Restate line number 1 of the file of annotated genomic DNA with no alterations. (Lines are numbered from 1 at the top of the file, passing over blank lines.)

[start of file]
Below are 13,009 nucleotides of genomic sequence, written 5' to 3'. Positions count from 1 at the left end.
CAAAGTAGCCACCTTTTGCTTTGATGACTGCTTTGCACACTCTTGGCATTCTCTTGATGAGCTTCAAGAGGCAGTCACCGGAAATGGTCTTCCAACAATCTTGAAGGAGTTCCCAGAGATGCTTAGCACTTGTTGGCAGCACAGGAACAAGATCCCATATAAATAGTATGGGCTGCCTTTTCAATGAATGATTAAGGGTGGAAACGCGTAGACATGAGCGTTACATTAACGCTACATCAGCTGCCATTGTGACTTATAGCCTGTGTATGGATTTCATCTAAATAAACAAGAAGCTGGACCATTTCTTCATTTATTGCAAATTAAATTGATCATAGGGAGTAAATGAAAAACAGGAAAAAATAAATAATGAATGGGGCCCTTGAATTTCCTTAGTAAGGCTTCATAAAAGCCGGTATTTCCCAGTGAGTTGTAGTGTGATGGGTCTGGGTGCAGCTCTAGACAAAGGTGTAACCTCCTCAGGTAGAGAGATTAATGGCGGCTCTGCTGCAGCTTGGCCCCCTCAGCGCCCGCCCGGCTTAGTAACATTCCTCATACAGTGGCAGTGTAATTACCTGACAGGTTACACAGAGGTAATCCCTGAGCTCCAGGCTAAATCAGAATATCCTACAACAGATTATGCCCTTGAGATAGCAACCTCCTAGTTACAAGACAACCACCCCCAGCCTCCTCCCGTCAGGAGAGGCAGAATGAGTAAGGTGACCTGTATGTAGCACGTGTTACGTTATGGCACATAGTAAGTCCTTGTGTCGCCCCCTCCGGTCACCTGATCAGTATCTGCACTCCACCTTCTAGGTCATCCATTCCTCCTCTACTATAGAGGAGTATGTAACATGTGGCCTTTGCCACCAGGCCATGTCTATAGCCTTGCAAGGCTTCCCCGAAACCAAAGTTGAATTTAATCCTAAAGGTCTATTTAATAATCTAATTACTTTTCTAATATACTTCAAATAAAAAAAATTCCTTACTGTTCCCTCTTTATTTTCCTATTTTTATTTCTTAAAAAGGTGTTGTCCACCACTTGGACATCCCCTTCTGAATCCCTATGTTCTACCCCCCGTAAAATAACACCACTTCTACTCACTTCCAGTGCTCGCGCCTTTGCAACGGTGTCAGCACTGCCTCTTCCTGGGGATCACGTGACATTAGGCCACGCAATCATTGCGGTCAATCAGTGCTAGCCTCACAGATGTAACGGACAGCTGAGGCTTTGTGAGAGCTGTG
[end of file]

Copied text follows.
Below are 13,009 nucleotides of genomic sequence, written 5' to 3'. Positions count from 1 at the left end.